GT Voice: S.Korean firms can't deny cooperation trend despite challenges
Published: Jan 05, 2023 11:07 PM
China South Korea Photo:VCG

China South Korea Photo:VCG

About half of the South Korean companies in China said their sales and profits are likely to have decreased in 2022 due to reduced local demand, fierce market competition and the ongoing epidemic, according to a survey released by the Korea Institute for Industrial Economic and Trade on Wednesday, South Korean business news portal Business Korea reported.

While it is unclear to what extent the survey could reflect the performance of South Korean companies in China over the past year, one thing is certain that a strong desire to expand businesses in China is still the mainstream among these companies. The fact that South Korea significantly increased investment in China last year is sufficient proof demonstrating the confidence and enthusiasm of South Korean companies in developing in the country. China's actual use of foreign capital rose 9.9 percent year-on-year to 1.15 trillion yuan ($167 billion) during the first 11 months of 2022, according to data issued by the Ministry of Commerce in late December. And South Korea topped the list with investment growth of 122.1 percent during the same period.

As for the possible scenarios that led to some South Korean companies potentially seeing a drop in sales and profits in China, the reasons may be complicated. It is true that the Chinese economy has faced certain headwinds and has been pressured by some internal and external factors, but fundamentals that support sound long-term economic development in China remain unchanged. Therefore, in addition to roughly attributing the business downturn to the environment, which may not accurately reflect the whole picture of challenges facing South Korean companies in China, they may also need to find their own reasons for the less satisfying performance.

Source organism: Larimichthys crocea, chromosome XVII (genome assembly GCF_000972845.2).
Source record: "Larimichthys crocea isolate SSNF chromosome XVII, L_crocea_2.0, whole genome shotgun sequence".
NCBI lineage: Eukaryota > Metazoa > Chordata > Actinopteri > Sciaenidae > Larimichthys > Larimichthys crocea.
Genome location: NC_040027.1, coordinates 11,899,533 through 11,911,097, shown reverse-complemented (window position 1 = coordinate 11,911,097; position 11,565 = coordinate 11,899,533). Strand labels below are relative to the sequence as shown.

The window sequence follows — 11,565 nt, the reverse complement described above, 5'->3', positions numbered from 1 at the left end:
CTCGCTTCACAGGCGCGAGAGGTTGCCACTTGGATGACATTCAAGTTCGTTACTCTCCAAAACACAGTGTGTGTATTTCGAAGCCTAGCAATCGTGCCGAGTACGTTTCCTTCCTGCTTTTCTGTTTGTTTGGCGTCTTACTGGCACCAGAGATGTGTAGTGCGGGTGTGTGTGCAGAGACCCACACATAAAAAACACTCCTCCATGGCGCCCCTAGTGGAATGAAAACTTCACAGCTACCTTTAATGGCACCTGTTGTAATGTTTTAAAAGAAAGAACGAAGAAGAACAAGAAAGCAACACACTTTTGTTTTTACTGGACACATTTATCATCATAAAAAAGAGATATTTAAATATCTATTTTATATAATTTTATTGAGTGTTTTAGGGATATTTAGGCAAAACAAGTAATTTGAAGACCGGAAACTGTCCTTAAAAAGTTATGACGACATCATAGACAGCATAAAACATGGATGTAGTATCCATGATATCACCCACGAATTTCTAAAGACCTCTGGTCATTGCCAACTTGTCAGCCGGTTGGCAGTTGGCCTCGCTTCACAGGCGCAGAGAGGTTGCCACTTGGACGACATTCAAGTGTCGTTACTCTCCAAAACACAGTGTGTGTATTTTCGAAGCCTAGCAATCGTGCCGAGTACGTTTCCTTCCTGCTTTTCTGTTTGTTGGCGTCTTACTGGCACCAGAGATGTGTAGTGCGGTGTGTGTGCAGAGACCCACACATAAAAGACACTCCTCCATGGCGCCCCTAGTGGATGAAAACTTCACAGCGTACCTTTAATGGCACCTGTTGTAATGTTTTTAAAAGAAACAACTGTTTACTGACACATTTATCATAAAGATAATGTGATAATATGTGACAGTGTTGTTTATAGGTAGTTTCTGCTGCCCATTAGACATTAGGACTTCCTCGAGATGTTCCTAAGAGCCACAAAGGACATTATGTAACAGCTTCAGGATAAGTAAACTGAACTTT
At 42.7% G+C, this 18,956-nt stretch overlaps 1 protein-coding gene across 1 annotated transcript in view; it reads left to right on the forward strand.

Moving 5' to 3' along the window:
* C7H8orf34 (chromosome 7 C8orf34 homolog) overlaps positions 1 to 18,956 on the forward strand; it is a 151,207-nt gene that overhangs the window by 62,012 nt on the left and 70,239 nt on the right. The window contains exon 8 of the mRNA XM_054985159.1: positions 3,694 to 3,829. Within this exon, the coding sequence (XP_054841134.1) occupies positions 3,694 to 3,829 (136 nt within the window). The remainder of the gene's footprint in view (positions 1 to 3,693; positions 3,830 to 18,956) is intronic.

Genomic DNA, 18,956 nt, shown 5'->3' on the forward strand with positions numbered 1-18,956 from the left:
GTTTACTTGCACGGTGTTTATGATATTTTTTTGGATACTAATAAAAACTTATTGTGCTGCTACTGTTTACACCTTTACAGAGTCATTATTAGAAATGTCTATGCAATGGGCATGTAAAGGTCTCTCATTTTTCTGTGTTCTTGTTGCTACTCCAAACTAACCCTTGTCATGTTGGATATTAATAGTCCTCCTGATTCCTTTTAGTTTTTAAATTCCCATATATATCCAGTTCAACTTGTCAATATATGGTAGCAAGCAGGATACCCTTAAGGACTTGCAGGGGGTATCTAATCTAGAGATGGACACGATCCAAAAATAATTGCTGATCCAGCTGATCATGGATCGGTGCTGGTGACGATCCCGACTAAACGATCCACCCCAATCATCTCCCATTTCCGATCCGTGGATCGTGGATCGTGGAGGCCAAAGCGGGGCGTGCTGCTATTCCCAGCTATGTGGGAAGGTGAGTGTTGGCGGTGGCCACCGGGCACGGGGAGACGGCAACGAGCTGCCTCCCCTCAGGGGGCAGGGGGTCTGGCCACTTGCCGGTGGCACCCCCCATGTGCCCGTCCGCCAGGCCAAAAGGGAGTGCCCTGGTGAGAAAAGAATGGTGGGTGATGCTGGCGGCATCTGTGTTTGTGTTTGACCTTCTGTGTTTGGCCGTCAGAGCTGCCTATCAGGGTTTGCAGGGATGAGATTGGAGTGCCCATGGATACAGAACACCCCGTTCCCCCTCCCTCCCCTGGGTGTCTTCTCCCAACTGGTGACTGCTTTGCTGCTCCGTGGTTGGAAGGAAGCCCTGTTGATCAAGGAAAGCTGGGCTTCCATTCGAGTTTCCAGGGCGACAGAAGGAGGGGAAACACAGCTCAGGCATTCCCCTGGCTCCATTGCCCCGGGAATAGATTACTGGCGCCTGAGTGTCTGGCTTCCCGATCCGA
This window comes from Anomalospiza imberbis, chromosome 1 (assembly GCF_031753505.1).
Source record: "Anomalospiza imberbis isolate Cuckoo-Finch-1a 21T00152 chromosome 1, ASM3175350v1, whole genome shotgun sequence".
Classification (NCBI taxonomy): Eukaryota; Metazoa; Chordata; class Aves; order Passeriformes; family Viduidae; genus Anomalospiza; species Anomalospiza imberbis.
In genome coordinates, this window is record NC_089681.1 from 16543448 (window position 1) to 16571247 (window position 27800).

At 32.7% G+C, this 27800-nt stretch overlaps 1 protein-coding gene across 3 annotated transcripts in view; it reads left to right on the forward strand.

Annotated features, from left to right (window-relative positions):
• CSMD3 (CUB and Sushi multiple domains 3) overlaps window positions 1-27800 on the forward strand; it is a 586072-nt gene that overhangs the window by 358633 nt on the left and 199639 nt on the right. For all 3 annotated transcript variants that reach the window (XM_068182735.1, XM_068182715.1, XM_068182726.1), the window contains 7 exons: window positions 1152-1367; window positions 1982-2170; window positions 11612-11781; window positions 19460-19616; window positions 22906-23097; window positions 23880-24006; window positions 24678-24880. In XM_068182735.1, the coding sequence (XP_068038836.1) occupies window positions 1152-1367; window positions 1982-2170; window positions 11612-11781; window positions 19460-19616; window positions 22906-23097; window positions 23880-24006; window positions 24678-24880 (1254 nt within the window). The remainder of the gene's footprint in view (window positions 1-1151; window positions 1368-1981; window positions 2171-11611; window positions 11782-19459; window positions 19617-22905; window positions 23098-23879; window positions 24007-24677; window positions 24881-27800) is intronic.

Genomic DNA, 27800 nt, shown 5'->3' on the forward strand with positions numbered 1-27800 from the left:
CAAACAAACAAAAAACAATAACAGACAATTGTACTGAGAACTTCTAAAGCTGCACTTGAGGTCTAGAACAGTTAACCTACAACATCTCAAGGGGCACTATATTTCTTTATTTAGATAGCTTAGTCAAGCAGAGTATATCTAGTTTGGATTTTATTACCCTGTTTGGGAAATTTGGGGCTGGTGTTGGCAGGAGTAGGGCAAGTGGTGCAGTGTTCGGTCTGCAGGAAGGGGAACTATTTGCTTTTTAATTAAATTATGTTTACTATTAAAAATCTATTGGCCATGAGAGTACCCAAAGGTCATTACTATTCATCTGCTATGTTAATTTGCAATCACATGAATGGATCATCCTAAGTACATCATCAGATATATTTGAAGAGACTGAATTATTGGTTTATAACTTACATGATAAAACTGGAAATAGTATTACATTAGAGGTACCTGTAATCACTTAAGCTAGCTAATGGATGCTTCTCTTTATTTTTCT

Moreover, competition in the Chinese market is becoming increasingly fierce due to the rise in strength of Chinese manufacturing, which may also have played a part in the profit decline of South Korean companies last year. In order to achieve stronger development in China, it is essential for South Korean companies to improve their competitiveness in terms of localization and transformation based on the better understanding of the market.

But the real obstacle preventing South Korean companies from achieving better development in China may be the US influence over bilateral cooperation. It is no news that South Korea is facing pressure from the US in some high-tech sectors, and yielding to such pressure will inevitably hurt the interests of South Korean companies. The Biden administration announced the launch of the Indo-Pacific Economic Framework for Prosperity, with South Korea and other regional economies as initial partner, and the US also proposed the so-called "Chip 4" alliance as part of the efforts to contain the development of China's industrial chain.

In this context, the challenges and pressure facing South Korean companies in China actually suggests the growing urgency of strengthening cooperation between the two countries. Despite the geopolitical resistance, the trend of increasing investment is the best proof of the closer ties between the business communities of the two countries over the past year. China encourages the development of high-tech, high value-added industries, which offers potential for supply chain cooperation with South Korea. Moreover, the Regional Comprehensive Economic Partnership, which came into effect at the beginning of 2022, has made bilateral cooperation on a sounder footing.

While there are certain voices calling for moving production out of China due to the US pressure, this is by no means the mainstream public opinion and will not be accepted at the government and business levels, which apparently have a clear idea of what is in their best interests. 

So the question for both countries now is how to resist external pressure to further promote cooperation. In the past, trade and investment cooperation between China and South Korea mostly focused on labor-intensive industries. But things changed a lot over the past decade as the space for cooperation has expanded to many frontier areas, such as semiconductors.

For South Korea, the key to the future is how to further consolidate supply chain and industrial chain with China while expanding their share in the Chinese market, under the circumstances of a recovery in the Chinese economy.